After 10 years in the independent-grocer business, South Philly-born brothers Andrew and Adam Erace of Green Aisle Grocery are calling it a day. They’ll shutter their shops on East Passyunk and Grays Ferry Avenues at the end of this month.
To empty the stores, they’re discounting all inventory (save for fresh products such as cheese, produce, and ice cream) by 20% — that includes frozen meat, cookbooks, kitchen wares, and shelf-stable goods like their house-made preserves.
The Eraces started making the jarred preserves years ago, as a way to use up produce that was past its retail prime. “It was part of a zero-waste operation,” Andrew Erace said in a recent phone interview.
Initially, they’d cook them down in the kitchen of erstwhile East Passyunk neighbor Paradiso on the restaurant’s off days; eventually they began making them in the small commercial kitchen of their Graduate Hospital store. They could tend to cooking in between stocking the shelves, ringing up customers, and tallying inventory.
In keeping with Green Aisle’s local mandate, they used seasonal produce and organic pantry staples (vinegars, spices, sugar, etc.) to make marmalades, nut butters, jams, pickles, and more. And producing batches of three to five cases at a time allowed them to experiment with unusual flavor combinations: curried apple-onion chutney, smoked cinnamon-amaretti cookie apricot butter, blood orange-meyer lemon-habanero jelly. “You’re not just going to get plain strawberry,” Andrew said.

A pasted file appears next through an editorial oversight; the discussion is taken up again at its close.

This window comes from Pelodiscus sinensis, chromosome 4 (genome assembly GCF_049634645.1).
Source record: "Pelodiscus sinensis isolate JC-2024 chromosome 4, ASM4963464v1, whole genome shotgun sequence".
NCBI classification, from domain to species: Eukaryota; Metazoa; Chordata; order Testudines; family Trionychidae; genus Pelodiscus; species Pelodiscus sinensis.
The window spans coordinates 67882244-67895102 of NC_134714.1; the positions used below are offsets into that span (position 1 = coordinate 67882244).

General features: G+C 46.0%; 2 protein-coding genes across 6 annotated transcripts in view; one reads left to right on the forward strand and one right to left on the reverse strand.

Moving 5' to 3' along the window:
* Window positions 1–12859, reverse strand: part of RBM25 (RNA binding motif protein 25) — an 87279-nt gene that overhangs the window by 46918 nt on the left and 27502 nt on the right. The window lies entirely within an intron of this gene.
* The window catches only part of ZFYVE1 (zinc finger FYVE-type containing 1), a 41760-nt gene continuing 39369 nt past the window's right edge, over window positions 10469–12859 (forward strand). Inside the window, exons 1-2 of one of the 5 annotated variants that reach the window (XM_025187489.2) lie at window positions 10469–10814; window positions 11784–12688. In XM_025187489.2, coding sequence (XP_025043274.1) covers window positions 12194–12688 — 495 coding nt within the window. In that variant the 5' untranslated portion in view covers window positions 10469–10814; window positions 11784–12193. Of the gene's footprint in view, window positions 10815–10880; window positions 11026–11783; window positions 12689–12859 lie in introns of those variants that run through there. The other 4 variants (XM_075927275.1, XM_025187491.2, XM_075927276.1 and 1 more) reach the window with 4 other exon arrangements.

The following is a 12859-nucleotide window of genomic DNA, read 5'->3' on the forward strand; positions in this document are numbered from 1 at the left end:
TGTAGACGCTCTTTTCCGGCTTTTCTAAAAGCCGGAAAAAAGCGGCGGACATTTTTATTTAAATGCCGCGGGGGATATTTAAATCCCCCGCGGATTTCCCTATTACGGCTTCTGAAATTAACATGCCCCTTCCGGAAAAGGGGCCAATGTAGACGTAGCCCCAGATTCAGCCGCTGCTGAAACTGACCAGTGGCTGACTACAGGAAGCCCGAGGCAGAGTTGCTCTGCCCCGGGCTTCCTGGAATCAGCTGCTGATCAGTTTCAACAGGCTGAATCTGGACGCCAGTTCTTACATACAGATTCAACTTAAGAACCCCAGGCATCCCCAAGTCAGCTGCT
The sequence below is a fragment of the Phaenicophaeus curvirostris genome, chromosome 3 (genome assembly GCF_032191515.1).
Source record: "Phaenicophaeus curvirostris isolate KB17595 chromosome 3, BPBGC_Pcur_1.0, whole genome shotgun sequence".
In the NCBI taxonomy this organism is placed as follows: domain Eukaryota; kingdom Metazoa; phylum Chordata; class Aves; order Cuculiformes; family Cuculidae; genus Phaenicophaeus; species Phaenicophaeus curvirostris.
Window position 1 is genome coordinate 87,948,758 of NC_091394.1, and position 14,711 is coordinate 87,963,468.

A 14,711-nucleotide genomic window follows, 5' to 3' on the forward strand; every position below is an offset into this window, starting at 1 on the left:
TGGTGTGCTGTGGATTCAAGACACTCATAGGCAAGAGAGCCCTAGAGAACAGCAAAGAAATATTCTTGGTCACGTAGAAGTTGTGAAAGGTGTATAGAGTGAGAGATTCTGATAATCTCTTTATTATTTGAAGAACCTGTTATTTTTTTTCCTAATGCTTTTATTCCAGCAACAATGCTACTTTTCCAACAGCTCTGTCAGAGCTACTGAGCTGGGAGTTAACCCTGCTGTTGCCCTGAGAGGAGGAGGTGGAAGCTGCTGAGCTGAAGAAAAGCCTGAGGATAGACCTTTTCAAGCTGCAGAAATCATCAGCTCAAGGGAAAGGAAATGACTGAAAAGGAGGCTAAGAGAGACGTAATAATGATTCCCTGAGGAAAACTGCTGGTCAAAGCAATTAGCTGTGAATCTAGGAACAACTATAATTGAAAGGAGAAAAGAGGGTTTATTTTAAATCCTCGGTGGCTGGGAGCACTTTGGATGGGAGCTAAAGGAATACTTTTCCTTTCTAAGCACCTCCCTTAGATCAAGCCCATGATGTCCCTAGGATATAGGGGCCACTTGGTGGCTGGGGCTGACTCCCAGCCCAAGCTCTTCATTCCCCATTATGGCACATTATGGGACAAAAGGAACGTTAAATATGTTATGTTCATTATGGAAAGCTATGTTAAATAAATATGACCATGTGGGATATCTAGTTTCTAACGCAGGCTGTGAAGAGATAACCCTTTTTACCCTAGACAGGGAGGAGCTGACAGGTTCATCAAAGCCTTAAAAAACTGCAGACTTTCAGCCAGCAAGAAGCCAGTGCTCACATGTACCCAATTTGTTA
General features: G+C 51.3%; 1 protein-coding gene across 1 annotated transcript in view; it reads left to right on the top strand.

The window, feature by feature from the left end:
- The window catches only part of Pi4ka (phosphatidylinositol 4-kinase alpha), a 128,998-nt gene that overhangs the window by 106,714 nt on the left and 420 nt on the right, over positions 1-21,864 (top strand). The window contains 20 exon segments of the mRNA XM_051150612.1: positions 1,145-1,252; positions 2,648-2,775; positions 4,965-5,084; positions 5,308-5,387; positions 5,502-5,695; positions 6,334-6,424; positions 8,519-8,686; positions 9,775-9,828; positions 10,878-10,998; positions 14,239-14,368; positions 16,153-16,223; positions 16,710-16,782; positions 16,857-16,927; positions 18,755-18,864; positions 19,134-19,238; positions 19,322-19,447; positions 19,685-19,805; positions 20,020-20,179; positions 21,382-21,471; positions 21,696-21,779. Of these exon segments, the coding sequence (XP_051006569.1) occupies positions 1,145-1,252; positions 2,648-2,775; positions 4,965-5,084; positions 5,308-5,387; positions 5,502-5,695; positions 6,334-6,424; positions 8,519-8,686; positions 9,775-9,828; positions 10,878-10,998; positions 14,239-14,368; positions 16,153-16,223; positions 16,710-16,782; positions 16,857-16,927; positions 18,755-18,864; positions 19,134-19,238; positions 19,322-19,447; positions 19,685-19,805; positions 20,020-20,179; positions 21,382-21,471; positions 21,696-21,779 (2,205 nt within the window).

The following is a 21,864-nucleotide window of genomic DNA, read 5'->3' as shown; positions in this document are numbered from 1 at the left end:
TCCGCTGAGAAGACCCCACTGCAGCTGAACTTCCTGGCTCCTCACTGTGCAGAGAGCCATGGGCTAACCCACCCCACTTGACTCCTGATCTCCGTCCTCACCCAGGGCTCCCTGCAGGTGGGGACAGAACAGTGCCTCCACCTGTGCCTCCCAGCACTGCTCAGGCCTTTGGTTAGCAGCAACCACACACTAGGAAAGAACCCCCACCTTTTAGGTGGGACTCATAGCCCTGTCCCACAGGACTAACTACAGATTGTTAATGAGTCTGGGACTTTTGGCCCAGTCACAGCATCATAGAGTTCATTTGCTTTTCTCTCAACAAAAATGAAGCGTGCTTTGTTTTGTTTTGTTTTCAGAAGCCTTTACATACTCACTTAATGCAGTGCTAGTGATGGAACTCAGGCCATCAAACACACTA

They’re done making the preserves now, but there are 60 or so jars left at both locations. Remaining stock includes strawberry-thyme, apricot-sumac-sage, vanilla-gooseberry, and blueberry-cardamom — as well as jars of their house-made pistachio butter, one product the brothers hope to keep alive even after Green Aisle shuts its doors.
“People had asked us I can’t tell you how many times, ‘I have a place in Brooklyn, I’d love to get six cases of these,’” Andrew recalled. His reply was typically laughter: The pistachio butter is blended in an 8-cup Cuisinart food processor at the Grays Ferry Avenue store, and because it was made with organic raw pistachio and grapeseed oil, it was pricey.
But recently, their Santa Barbara, Calif. pistachio supplier started offering pistachio crumble — “they make a pistachio flour, and when they render out the flour, the crumbles are what’s left” — which makes the process for making the butter more cost- and time-efficient.
“Still no one is doing that on the marketplace,” Andrew said of the butter. “We’ve consistently gotten the wow factor from that product, so much so that we’re working on developing that into a full-on business.” The entrepreneurial brothers, who called Green Aisle a “side hustle before ‘side hustle’ was even a phrase,” plan to take a break after the stores close, then explore scaling up production and distribution of the pistachio spread. “Maybe this is something we want to ride,” Andrew said.